But despite the promising drop the total number of Covid victims was still the fifth highest on record in a sign the pandemic was still inflicting an enormous toll on the country. 

The proportion of deaths linked to the virus was the third highest on record, after 42.5 per cent of 17,192 fatalities from all causes involved the disease. Two regions in England — the East and the South East — also still recorded more than 1,000 Covid deaths.

More than 1,000 Covid deaths occurred each day for 23 days in a row from January 7, the data also showed, and peaked when 1,437 fatalities were recorded on January 19. This is just below the peak of the first wave when 1,457 Covid deaths were registered on April 8.

Almost 2,200 deaths in care home residents were also linked to the virus, a drop of 13.2 per cent compared to the previous week.  

ONS death figures have only just shown a downturn because they lag behind daily death figures, after statisticians analyse each fatality to identify all those where the virus was mentioned.

The Department of Health’s daily updates show that the number of deaths from the virus has been falling for a fortnight, in line with nose-diving infections, after peaking in mid-January.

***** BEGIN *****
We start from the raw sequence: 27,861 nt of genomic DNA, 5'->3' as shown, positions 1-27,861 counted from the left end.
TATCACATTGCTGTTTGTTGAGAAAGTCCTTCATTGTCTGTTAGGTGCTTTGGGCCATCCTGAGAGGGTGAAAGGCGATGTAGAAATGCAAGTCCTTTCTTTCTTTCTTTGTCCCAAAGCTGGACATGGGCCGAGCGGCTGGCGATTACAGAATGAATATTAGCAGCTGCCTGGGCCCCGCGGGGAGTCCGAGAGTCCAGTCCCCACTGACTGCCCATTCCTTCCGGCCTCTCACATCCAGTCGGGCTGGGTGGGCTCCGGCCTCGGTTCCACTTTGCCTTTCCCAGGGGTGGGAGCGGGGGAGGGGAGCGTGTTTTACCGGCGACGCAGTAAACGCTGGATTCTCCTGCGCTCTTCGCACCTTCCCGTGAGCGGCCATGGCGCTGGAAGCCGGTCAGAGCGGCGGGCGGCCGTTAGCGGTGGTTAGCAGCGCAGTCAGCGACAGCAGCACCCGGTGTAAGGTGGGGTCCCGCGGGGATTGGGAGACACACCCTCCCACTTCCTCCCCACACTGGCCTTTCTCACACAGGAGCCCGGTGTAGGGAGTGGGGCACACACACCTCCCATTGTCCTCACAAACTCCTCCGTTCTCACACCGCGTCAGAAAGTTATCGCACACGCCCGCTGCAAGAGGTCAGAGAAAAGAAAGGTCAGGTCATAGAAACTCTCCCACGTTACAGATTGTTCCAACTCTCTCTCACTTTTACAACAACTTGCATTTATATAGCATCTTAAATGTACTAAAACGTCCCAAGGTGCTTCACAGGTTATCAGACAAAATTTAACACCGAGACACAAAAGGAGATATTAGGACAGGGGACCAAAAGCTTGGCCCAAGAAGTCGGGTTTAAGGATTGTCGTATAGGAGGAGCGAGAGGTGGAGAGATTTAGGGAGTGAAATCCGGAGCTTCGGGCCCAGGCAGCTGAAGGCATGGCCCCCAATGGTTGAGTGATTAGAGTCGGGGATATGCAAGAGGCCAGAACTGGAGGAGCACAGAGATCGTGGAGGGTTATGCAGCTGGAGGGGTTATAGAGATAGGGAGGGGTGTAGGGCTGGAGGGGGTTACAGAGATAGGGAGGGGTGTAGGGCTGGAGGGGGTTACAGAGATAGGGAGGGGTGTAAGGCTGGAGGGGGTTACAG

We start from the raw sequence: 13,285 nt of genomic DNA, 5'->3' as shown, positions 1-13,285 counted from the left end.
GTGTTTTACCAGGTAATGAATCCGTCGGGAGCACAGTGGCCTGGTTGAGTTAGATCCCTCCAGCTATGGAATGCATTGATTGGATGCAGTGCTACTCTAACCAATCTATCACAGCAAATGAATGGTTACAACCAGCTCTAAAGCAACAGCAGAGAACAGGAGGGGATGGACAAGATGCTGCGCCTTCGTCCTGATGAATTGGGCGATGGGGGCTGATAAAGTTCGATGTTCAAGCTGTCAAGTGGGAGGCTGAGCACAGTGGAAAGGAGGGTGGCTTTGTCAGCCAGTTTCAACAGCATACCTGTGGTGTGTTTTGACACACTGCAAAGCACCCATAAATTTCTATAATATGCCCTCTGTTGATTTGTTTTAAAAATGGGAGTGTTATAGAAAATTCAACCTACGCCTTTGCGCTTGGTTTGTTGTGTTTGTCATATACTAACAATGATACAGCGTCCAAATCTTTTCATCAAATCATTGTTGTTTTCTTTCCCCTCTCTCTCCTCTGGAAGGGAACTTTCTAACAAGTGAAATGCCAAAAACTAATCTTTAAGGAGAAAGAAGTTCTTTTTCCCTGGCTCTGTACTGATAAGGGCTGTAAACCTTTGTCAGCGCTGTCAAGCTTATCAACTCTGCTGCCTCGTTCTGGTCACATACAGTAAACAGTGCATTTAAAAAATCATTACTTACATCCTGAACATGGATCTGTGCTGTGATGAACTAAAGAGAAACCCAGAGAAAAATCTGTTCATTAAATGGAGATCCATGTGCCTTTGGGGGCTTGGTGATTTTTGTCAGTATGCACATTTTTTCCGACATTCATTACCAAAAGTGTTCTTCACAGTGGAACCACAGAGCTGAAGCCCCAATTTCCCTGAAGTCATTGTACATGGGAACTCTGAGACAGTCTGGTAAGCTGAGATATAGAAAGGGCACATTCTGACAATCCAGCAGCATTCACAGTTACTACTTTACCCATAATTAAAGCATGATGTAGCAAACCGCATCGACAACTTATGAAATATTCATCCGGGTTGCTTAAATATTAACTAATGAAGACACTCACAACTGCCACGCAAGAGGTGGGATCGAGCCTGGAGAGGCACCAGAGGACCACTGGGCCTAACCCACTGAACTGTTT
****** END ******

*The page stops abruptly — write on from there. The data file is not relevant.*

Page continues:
There is a delay of about three weeks between someone getting infected with the virus and sadly succumbing to the disease, meaning it takes time for a dip in cases to show up in the deaths figures.

Professor David Spiegelhalter, a top statistician at the University of Cambridge, predicted that deaths from Covid would return to 'normal' levels next month

Professor David Spiegelhalter, a top statistician at the University of Cambridge, predicted that deaths from Covid would return to ‘normal’ levels next month

The number of deaths recorded from all causes in England and Wales remained above the five-year average in the week ending February 5, the most recent, figures from the Office for National Statistics (ONS) show